Update: Mission Critical Communications

Basic systems tests for an open source 4G cell with a 5G core was an overwhelming success in recent tests delivered by Safenetics and the University of York, as part of Mobile Access North Yorkshire project (MANY).

Mountain Rescue TeamThe Mission Critical Communication use-case field-test assisted the MANY-project to explore new ways for Category 2 emergency responders to talk to each other in remote areas. This field-test also demonstrated the seamless ways of users could piece together different communication systems (in this case short range WiFi and a longer range open source 4G cell with a 5G core).

In this blog, Safenetics – who lead the Mission Critical Communications use case – team members Arianna and George provide an update including information about the field test and how it supports the next steps of the project.

Category 2 responders include teams such as Swaledale Mountain Rescue (SMR), who SafeNetics are working closely with. Typically, the SMR-team relies on public donations and do not always have the option of buying into expensive communications platforms and prefer not to pay for service subscriptions. Access to funding is the main difference between (government subsidised) Category 1 services – police, ambulance etc., and Category 2. Therefore, these tests were done to explore a new way for Category 2 emergency responders to talk to each other and were designed to coordinate emergency response communication. In essence, the team wanted to establish whether it would work.

Working with Professor David Grace and Dr Yi Chu from the University of York’s Electronic Engineering department, the field-test pieced together an 5G open source cell that could potentially be deployed using a Helikite balloon.

York’s’ set up included a radio head for the private LTE network was an Ettus Research USRP B205 mini with 10 dBm maximum output power. The USRP was connected to a laptop running the open source SRSeNB and Open5GS 4G/5G core. The backhaul was provided by a commercial LTE router with a three data SIM. The eNB was configured to operate at the centre frequency 2650 MHz (LTE band 7) with 5 MHz bandwidth (which can provide a maximum download speed of about 17 Mbps). The speed of the network during the field trial was largely bottlenecked by the backhaul.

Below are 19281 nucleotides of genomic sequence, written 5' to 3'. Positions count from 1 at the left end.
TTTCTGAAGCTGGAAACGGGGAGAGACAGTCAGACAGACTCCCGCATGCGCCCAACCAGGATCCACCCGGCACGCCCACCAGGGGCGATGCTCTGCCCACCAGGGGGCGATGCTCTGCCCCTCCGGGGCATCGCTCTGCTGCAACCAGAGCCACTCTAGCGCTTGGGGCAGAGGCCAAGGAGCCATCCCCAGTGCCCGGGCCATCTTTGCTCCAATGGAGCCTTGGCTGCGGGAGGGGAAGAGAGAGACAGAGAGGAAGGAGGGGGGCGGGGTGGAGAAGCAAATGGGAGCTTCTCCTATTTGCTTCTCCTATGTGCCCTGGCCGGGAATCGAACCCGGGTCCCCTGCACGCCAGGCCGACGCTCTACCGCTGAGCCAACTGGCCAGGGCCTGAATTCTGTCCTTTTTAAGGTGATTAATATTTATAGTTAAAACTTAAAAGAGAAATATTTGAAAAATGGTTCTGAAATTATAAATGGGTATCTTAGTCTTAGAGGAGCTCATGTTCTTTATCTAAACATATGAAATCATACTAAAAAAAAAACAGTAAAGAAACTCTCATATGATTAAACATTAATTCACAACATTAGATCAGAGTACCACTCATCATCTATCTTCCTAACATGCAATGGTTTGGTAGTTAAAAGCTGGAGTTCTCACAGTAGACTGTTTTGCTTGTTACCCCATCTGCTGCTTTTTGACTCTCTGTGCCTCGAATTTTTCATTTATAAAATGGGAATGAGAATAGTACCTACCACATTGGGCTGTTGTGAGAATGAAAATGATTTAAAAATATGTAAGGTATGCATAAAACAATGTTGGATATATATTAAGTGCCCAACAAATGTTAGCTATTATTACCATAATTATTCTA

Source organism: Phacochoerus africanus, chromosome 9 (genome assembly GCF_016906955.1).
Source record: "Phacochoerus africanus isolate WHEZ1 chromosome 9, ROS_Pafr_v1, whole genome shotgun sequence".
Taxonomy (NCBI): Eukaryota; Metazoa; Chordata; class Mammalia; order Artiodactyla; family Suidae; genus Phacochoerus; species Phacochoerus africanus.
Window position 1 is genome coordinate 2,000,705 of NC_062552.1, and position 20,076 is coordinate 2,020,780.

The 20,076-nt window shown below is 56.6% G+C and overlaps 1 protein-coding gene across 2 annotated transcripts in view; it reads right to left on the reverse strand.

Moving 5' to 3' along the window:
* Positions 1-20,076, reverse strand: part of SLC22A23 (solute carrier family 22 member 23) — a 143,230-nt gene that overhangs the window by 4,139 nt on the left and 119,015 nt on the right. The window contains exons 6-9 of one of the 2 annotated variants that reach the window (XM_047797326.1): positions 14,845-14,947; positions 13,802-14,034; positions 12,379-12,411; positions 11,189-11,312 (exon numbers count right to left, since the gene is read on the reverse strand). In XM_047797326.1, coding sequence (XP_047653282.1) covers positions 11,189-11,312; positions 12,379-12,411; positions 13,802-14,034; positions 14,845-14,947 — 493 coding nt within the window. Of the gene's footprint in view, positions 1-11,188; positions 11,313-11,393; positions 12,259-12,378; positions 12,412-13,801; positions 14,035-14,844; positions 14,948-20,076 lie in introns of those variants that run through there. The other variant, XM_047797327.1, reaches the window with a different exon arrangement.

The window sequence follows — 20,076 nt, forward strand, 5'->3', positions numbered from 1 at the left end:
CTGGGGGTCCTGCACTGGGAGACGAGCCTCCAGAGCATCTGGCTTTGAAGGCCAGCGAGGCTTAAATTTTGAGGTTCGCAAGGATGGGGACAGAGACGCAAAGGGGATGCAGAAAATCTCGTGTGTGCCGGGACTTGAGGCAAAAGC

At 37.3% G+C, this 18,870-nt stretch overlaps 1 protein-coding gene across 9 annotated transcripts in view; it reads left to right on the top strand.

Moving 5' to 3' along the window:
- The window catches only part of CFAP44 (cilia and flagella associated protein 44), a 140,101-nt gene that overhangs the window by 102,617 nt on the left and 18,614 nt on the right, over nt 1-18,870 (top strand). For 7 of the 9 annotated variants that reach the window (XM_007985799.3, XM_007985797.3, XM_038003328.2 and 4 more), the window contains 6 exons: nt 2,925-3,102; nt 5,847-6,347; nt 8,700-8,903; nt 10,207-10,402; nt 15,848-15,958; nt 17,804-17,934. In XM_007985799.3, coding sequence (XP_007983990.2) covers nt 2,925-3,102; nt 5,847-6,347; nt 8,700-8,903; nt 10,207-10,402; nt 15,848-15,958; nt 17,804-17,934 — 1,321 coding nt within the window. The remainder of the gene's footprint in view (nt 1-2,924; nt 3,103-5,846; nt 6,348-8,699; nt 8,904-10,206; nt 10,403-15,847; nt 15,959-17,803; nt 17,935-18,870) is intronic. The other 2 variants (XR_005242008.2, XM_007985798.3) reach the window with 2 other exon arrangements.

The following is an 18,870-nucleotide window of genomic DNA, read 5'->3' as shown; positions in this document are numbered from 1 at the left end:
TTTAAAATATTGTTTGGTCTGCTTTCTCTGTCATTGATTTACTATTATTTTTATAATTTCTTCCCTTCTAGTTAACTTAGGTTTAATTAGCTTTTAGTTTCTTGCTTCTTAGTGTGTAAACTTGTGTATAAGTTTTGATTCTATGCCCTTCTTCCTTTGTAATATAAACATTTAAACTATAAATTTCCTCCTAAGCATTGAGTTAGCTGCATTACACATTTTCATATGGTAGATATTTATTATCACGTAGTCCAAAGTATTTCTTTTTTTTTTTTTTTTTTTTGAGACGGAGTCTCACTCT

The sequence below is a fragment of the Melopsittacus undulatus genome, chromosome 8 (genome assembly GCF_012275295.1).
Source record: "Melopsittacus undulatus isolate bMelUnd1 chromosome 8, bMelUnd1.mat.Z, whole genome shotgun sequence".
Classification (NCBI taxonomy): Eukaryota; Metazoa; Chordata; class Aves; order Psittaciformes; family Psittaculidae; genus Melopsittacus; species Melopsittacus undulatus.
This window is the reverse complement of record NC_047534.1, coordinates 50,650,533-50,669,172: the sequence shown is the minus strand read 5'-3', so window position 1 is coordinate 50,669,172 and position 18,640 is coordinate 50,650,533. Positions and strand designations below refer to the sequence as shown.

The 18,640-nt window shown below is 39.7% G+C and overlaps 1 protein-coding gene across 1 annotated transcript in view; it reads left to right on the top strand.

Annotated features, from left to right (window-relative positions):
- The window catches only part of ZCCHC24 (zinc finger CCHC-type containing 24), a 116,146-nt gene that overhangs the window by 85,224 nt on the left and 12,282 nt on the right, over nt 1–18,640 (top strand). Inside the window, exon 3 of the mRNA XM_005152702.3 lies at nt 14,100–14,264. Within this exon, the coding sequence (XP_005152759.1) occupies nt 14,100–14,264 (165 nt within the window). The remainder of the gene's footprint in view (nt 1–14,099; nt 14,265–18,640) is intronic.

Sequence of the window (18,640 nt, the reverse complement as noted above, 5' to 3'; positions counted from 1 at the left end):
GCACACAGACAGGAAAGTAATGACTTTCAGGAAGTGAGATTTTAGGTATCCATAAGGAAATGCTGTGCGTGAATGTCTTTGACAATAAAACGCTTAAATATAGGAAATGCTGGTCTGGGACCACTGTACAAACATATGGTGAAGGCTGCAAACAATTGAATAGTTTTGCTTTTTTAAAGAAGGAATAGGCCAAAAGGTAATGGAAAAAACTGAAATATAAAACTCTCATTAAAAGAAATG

Safenetics communication platform, which had been developed by working with experts in mission critical services, was based on 3GPP Mission Critical standards. These standards describe core functionalities such as group calls location services, interconnectivity and legacy management.

The platform and network (described previously) was tested in part by members of the Swaledale Mountain Rescue team. This testing included voice and video calling using the provided android application on the provided ruggedised mobile phones.

Once the test was deemed successful with features such as push to talk or dispatch calling, the SafeNetics team tested interoperability. Setting up a local Wi-Fi hotspot the SMR team found that a WIFI connected mobile phone could contact a mobile phone connected to the cell without any issues. This means that two different wireless systems were interconnected meaning the cell network plays well with other networks.

With the focus on Category 2 responders this field test showed promise. This is because it suggests that there is a way to bring costs down for emergency rescue teams. This would mean opening up new features and opportunities to a volunteer groups funded by public donations, such as mountain rescue services.

The use case – which make up part of MANY and is part of the Department for Digital, Culture, Media and Sport (DCMS) 5G Testbed and Trials programme – is exploring ways to leverage the faster speeds and increase data capacity 5G can bring to teams which often have limited budgets and rely entirely on public donations.

5G has the ability to be a game changer for Category 2 responders. For example, if rescue teams are deployed and they find they need extra medical expertise, waiting for a medic could waste valuable time. 5G offers the ability to monitor life signs via the Internet of Things devices direct to a responders phone to be relayed back to base. Alternatively, live streaming video could save time in getting expert input without needing a medic on-site.

The MANY Mission Critical Communications use case is now one-step closer to opening up these possibilities and will move forward in further trials over the summer and autumn of 2021, including further interoperability testing with the MRTs DMR radio system and backhaul over 5G infrastructure.